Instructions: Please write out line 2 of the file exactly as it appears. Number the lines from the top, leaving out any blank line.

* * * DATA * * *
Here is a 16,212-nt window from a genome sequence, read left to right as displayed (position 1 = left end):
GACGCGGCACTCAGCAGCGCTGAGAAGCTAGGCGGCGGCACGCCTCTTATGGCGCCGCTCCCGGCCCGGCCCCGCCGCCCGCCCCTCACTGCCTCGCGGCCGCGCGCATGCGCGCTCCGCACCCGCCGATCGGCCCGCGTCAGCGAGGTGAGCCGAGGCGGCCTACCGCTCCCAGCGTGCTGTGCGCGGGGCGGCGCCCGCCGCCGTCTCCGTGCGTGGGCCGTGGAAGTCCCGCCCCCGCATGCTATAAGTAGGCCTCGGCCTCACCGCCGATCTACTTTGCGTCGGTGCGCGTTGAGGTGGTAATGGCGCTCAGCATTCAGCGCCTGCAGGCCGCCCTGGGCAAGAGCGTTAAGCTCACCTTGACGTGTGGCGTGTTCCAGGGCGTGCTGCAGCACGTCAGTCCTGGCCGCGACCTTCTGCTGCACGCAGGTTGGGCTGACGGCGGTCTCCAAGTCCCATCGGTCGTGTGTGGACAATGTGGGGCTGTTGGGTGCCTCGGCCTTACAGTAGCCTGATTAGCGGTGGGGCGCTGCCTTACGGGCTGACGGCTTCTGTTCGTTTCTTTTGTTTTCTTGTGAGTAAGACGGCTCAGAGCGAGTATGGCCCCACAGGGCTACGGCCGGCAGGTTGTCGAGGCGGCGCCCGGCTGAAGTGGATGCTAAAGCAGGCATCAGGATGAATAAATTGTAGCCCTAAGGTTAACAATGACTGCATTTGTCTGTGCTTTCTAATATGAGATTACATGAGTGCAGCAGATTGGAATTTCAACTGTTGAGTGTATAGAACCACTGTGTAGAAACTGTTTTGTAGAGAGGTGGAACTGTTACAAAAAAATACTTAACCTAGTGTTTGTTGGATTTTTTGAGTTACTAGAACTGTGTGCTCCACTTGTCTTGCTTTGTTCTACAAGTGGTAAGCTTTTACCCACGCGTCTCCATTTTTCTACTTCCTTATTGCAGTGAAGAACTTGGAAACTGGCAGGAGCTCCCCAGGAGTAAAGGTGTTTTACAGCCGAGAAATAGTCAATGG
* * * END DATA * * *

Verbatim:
GACGCGGCACTCAGCAGCGCTGAGAAGCTAGGCGGCGGCACGCCTCTTATGGCGCCGCTCCCGGCCCGGCCCCGCCGCCCGCCCCTCACTGCCTCGCGGCCGCGCGCATGCGCGCTCCGCACCCGCCGATCGGCCCGCGTCAGCGAGGTGAGCCGAGGCGGCCTACCGCTCCCAGCGTGCTGTGCGCGGGGCGGCGCCCGCCGCCGTCTCCGTGCGTGGGCCGTGGAAGTCCCGCCCCCGCATGCTATAAGTAGGCCTCGGCCTCACCGCCGATCTACTTTGCGTCGGTGCGCGTTGAGGTGGTAATGGCGCTCAGCATTCAGCGCCTGCAGGCCGCCCTGGGCAAGAGCGTTAAGCTCACCTTGACGTGTGGCGTGTTCCAGGGCGTGCTGCAGCACGTCAGTCCTGGCCGCGACCTTCTGCTGCACGCAGGTTGGGCTGACGGCGGTCTCCAAGTCCCATCGGTCGTGTGTGGACAATGTGGGGCTGTTGGGTGCCTCGGCCTTACAGTAGCCTGATTAGCGGTGGGGCGCTGCCTTACGGGCTGACGGCTTCTGTTCGTTTCTTTTGTTTTCTTGTGAGTAAGACGGCTCAGAGCGAGTATGGCCCCACAGGGCTACGGCCGGCAGGTTGTCGAGGCGGCGCCCGGCTGAAGTGGATGCTAAAGCAGGCATCAGGATGAATAAATTGTAGCCCTAAGGTTAACAATGACTGCATTTGTCTGTGCTTTCTAATATGAGATTACATGAGTGCAGCAGATTGGAATTTCAACTGTTGAGTGTATAGAACCACTGTGTAGAAACTGTTTTGTAGAGAGGTGGAACTGTTACAAAAAAATACTTAACCTAGTGTTTGTTGGATTTTTTGAGTTACTAGAACTGTGTGCTCCACTTGTCTTGCTTTGTTCTACAAGTGGTAAGCTTTTACCCACGCGTCTCCATTTTTCTACTTCCTTATTGCAGTGAAGAACTTGGAAACTGGCAGGAGCTCCCCAGGAGTAAAGGTGTTTTACAGCCGAGAAATAGTCAATGG